Trade and GDP

I’ve been explaining to my Economics students that imports are normally deducted from GDP, as they are actually cases of our nation spending money in another country to increase their total output. Now I read that the US Government has not been deducting all imports in its calculations.

All that offshoring work? It’s not deducted from the price of the final good, which could be a computer repair bill, an x-ray evaluation, or a tax preparation. That means the productivity of another nation has been snuck into our own data. Goods that have been assembled here from parts produced in other countries also haven’t had the prices of those imports deducted, so that’s another fudge that makes our GDP and productivity look much larger than it actually is.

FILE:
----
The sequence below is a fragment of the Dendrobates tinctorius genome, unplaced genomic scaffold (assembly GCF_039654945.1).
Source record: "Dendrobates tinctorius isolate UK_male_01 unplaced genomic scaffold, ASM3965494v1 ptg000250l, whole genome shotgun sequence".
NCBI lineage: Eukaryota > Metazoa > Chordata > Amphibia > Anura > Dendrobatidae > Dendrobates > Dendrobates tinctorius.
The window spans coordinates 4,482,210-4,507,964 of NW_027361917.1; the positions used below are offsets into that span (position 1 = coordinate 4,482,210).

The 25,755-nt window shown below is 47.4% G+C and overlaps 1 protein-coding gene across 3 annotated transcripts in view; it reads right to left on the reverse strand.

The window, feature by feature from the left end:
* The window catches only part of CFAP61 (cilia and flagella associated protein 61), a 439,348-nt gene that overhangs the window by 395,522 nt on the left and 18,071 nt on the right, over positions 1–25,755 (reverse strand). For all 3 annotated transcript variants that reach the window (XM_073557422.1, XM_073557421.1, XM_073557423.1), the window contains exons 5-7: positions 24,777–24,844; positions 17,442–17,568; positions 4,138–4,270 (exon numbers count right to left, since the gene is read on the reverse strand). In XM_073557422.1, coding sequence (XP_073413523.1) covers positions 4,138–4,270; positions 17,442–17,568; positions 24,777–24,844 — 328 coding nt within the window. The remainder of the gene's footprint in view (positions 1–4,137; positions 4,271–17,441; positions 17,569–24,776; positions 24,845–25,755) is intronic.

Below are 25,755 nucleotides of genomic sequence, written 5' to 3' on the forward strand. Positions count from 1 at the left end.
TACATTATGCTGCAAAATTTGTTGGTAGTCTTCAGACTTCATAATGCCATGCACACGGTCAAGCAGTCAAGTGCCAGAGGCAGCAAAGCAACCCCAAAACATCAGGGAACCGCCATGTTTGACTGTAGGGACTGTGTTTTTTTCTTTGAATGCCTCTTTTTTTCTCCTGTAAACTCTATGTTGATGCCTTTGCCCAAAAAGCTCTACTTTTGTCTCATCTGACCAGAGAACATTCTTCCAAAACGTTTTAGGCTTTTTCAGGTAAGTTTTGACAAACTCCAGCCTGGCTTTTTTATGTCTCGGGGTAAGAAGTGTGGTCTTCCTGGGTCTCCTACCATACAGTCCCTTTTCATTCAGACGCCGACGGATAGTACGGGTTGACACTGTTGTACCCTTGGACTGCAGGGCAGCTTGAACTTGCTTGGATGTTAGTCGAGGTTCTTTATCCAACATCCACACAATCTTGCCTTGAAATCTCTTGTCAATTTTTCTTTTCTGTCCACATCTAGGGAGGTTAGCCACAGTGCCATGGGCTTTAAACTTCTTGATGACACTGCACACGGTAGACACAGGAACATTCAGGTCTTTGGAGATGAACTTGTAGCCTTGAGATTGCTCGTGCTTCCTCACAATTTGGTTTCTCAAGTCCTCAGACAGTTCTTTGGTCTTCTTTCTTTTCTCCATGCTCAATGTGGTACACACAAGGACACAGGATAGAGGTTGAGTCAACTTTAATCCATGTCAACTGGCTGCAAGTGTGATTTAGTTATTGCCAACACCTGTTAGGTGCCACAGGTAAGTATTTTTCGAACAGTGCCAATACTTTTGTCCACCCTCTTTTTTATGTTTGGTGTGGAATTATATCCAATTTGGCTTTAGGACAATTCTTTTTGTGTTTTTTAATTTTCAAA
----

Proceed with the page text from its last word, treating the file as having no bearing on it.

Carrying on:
This means that increases in GDP may be illusory: they could just be indicative of more offshoring and importing rather than actual increases in productivity at home. The next time a reporter has a gee-whiz story about GDP increasing, take some time to see where those numbers came from.

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